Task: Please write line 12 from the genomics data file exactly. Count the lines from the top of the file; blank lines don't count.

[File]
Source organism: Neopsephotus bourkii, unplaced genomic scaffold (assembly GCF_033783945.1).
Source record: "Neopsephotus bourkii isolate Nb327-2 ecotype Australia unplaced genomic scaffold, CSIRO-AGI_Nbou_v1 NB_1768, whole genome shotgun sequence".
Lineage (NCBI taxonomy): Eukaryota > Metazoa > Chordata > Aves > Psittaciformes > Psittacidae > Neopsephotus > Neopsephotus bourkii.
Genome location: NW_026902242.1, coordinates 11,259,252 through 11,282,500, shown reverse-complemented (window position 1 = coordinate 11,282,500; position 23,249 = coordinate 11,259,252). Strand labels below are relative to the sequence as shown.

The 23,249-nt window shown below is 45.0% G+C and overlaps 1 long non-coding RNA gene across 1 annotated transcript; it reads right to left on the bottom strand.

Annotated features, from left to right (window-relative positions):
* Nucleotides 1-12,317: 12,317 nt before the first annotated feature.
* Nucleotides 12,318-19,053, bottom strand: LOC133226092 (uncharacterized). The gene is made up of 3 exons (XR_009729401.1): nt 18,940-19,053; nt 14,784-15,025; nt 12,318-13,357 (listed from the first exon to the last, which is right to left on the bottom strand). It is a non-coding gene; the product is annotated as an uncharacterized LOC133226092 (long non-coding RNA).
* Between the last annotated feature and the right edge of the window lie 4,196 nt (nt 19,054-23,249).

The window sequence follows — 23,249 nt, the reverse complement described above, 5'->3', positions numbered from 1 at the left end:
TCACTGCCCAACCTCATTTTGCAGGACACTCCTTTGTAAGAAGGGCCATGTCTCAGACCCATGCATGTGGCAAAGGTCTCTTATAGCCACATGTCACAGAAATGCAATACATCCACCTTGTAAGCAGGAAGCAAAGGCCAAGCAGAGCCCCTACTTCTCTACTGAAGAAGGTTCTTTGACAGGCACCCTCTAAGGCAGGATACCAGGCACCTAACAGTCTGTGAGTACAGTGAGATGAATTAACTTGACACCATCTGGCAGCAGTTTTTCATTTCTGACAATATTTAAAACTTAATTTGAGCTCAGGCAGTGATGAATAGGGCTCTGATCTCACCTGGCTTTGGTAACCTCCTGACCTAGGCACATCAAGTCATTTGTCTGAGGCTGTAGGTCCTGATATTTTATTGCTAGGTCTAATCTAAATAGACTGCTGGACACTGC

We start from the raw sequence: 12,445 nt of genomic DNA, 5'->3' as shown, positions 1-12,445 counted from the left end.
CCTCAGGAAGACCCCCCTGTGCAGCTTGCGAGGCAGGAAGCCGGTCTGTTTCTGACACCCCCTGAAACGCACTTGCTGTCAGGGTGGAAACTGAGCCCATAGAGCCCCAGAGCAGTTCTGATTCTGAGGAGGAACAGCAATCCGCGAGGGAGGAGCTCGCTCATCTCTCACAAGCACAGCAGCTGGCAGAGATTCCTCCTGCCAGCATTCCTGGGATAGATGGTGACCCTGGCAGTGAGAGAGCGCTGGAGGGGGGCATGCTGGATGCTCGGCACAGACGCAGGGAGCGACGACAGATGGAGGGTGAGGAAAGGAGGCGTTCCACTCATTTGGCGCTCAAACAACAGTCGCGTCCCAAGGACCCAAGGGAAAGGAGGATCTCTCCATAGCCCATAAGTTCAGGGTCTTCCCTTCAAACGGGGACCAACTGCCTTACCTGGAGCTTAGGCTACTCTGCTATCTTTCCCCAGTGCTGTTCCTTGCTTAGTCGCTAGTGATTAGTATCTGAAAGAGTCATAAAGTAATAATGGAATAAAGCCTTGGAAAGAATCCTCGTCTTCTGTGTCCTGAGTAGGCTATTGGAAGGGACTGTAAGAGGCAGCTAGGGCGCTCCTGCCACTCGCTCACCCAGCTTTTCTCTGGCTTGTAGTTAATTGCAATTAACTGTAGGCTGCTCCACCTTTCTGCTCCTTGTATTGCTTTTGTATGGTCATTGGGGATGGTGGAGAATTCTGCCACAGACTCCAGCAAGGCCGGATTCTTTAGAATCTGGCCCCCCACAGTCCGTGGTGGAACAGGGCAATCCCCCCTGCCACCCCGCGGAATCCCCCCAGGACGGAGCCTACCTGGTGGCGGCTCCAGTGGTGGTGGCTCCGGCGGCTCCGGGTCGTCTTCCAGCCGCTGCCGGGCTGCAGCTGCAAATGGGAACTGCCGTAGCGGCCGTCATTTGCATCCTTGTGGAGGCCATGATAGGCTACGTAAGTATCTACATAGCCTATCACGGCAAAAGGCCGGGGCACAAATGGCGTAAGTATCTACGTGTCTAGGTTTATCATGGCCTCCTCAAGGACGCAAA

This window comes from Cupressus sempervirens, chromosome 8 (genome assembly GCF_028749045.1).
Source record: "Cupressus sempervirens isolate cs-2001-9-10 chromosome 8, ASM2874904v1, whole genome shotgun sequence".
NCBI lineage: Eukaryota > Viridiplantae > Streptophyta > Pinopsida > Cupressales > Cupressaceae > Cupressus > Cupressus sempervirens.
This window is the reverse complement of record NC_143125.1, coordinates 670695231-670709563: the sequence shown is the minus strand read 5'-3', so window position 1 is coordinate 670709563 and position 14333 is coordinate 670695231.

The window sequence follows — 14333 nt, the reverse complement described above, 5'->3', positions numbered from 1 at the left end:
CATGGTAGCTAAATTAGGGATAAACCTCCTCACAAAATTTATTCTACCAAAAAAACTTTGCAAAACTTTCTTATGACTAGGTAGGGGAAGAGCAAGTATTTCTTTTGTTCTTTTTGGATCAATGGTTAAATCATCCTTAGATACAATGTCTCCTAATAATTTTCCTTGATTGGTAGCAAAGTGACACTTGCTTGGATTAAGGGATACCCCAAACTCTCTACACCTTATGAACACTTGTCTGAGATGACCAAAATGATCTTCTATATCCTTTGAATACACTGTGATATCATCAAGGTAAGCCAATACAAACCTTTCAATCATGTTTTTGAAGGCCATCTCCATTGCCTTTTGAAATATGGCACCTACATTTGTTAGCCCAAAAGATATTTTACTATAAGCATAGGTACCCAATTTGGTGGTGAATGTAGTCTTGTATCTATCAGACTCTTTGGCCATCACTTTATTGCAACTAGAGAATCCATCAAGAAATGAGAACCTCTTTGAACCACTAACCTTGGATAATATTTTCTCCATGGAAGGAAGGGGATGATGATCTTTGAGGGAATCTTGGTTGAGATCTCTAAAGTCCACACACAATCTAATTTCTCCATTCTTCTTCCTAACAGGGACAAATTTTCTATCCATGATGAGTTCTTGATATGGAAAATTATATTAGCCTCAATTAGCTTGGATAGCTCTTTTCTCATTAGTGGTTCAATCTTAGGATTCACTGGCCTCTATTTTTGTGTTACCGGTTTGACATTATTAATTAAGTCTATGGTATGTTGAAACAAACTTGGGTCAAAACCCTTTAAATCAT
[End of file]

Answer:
We start from the raw sequence: 12,445 nt of genomic DNA, 5'->3' as shown, positions 1-12,445 counted from the left end.